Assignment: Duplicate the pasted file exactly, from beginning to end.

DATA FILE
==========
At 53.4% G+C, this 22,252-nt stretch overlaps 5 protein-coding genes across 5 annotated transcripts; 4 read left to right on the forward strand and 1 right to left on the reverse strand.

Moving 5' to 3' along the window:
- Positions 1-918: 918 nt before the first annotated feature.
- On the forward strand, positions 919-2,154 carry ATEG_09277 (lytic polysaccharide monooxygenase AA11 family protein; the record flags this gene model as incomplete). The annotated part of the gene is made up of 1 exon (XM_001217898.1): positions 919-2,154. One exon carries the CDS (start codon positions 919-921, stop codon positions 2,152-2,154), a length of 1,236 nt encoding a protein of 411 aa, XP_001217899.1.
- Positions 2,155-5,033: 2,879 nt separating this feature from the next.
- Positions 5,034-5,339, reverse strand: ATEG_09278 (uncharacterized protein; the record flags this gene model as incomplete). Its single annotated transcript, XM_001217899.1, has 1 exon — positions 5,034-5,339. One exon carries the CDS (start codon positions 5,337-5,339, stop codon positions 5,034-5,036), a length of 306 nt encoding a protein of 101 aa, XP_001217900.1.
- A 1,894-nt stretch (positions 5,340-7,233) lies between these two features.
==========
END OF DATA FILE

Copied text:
At 53.4% G+C, this 22,252-nt stretch overlaps 5 protein-coding genes across 5 annotated transcripts; 4 read left to right on the forward strand and 1 right to left on the reverse strand.

Moving 5' to 3' along the window:
- Positions 1-918: 918 nt before the first annotated feature.
- On the forward strand, positions 919-2,154 carry ATEG_09277 (lytic polysaccharide monooxygenase AA11 family protein; the record flags this gene model as incomplete). The annotated part of the gene is made up of 1 exon (XM_001217898.1): positions 919-2,154. One exon carries the CDS (start codon positions 919-921, stop codon positions 2,152-2,154), a length of 1,236 nt encoding a protein of 411 aa, XP_001217899.1.
- Positions 2,155-5,033: 2,879 nt separating this feature from the next.
- Positions 5,034-5,339, reverse strand: ATEG_09278 (uncharacterized protein; the record flags this gene model as incomplete). Its single annotated transcript, XM_001217899.1, has 1 exon — positions 5,034-5,339. One exon carries the CDS (start codon positions 5,337-5,339, stop codon positions 5,034-5,036), a length of 306 nt encoding a protein of 101 aa, XP_001217900.1.
- A 1,894-nt stretch (positions 5,340-7,233) lies between these two features.